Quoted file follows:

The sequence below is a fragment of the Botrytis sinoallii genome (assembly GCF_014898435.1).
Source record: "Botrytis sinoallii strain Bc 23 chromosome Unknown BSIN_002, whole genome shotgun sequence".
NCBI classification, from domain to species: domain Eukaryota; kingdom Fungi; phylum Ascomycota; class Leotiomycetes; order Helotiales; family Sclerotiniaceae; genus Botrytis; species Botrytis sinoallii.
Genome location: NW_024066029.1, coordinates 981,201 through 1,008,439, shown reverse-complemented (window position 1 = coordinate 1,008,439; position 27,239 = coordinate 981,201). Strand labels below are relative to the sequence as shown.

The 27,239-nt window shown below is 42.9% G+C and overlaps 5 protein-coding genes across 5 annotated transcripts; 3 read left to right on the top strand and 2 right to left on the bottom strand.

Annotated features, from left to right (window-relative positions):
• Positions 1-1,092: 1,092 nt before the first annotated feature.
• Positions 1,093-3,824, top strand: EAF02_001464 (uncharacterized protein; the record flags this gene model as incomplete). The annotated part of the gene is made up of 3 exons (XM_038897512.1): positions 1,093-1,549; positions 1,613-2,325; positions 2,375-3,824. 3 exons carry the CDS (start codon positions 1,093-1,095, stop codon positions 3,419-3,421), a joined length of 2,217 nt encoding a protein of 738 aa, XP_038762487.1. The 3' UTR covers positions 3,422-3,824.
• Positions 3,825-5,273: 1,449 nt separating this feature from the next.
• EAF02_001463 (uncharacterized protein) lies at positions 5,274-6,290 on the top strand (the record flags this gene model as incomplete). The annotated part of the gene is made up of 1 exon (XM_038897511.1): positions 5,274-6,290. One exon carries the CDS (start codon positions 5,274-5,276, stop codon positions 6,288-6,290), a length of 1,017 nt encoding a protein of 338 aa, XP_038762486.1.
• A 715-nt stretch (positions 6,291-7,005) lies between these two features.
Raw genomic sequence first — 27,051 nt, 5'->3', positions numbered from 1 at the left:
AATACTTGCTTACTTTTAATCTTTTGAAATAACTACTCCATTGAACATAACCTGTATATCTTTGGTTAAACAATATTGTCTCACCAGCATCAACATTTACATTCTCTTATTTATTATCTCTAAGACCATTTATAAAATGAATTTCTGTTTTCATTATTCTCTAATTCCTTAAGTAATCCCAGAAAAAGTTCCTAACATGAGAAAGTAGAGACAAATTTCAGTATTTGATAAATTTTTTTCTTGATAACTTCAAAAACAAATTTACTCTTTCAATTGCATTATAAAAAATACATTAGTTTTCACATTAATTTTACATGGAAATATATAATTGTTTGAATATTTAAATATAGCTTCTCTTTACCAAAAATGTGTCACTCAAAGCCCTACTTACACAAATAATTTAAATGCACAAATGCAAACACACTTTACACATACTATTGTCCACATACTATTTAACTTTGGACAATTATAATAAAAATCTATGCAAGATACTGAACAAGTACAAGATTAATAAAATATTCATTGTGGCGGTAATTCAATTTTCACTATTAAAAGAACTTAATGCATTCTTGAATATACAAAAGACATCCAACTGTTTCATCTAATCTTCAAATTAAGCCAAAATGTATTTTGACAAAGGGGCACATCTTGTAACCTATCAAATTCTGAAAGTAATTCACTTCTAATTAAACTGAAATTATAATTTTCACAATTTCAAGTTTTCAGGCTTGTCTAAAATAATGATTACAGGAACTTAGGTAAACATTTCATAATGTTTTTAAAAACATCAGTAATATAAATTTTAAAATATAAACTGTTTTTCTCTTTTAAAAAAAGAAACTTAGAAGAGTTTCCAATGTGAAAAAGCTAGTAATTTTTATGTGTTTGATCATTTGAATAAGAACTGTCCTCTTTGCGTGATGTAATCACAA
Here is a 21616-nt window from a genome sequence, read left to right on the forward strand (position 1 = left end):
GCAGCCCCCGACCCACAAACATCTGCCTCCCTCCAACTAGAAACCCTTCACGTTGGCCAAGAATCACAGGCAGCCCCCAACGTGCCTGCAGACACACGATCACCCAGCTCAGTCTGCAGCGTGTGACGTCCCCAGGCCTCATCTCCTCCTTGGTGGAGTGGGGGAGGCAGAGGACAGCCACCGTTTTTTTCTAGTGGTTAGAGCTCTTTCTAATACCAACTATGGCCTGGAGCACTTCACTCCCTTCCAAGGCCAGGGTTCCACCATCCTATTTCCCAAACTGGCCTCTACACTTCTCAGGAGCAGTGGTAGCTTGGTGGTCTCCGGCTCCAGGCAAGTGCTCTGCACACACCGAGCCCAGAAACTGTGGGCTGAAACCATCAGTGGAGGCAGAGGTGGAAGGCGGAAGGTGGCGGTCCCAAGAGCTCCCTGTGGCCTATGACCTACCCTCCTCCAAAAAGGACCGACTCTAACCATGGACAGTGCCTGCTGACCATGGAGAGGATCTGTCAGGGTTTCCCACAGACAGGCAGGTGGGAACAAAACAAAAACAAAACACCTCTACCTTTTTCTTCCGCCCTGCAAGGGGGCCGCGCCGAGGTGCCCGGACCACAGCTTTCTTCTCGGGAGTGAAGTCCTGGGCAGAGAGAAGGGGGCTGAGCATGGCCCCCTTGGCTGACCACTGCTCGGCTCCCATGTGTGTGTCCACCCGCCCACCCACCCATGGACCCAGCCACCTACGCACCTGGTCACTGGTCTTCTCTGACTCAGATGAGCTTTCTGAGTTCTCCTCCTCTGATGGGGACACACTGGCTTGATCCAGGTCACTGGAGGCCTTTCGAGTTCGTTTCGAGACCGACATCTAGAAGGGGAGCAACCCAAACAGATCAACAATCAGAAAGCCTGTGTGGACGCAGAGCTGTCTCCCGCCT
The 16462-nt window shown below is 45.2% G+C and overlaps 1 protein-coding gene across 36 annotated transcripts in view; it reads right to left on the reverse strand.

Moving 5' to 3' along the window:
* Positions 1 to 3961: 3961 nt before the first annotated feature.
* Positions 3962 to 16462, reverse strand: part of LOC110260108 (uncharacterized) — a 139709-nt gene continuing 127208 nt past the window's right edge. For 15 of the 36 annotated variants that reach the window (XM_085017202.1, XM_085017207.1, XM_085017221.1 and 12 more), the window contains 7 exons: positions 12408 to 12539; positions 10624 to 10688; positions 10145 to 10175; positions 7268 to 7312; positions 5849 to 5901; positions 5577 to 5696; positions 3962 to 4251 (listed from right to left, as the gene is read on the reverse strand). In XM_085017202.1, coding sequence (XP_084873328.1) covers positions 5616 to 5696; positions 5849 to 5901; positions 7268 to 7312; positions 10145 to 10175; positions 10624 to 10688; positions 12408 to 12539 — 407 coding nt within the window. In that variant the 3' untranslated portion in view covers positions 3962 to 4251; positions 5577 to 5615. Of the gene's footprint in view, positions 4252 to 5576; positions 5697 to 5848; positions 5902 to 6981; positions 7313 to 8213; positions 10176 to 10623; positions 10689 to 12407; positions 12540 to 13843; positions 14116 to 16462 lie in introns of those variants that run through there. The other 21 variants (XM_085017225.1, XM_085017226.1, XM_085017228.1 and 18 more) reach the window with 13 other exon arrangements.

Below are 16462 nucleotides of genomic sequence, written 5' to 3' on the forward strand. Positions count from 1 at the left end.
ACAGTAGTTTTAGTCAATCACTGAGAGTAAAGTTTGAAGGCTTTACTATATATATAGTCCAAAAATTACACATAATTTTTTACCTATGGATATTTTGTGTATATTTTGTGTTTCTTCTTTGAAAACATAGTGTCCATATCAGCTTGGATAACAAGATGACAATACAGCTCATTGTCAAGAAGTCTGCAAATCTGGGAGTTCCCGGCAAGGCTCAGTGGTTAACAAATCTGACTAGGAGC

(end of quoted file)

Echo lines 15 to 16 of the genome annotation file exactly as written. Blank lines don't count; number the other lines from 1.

GCAGCCCCCGACCCACAAACATCTGCCTCCCTCCAACTAGAAACCCTTCACGTTGGCCAAGAATCACAGGCAGCCCCCAACGTGCCTGCAGACACACGATCACCCAGCTCAGTCTGCAGCGTGTGACGTCCCCAGGCCTCATCTCCTCCTTGGTGGAGTGGGGGAGGCAGAGGACAGCCACCGTTTTTTTCTAGTGGTTAGAGCTCTTTCTAATACCAACTATGGCCTGGAGCACTTCACTCCCTTCCAAGGCCAGGGTTCCACCATCCTATTTCCCAAACTGGCCTCTACACTTCTCAGGAGCAGTGGTAGCTTGGTGGTCTCCGGCTCCAGGCAAGTGCTCTGCACACACCGAGCCCAGAAACTGTGGGCTGAAACCATCAGTGGAGGCAGAGGTGGAAGGCGGAAGGTGGCGGTCCCAAGAGCTCCCTGTGGCCTATGACCTACCCTCCTCCAAAAAGGACCGACTCTAACCATGGACAGTGCCTGCTGACCATGGAGAGGATCTGTCAGGGTTTCCCACAGACAGGCAGGTGGGAACAAAACAAAAACAAAACACCTCTACCTTTTTCTTCCGCCCTGCAAGGGGGCCGCGCCGAGGTGCCCGGACCACAGCTTTCTTCTCGGGAGTGAAGTCCTGGGCAGAGAGAAGGGGGCTGAGCATGGCCCCCTTGGCTGACCACTGCTCGGCTCCCATGTGTGTGTCCACCCGCCCACCCACCCATGGACCCAGCCACCTACGCACCTGGTCACTGGTCTTCTCTGACTCAGATGAGCTTTCTGAGTTCTCCTCCTCTGATGGGGACACACTGGCTTGATCCAGGTCACTGGAGGCCTTTCGAGTTCGTTTCGAGACCGACATCTAGAAGGGGAGCAACCCAAACAGATCAACAATCAGAAAGCCTGTGTGGACGCAGAGCTGTCTCCCGCCT
The 16462-nt window shown below is 45.2% G+C and overlaps 1 protein-coding gene across 36 annotated transcripts in view; it reads right to left on the reverse strand.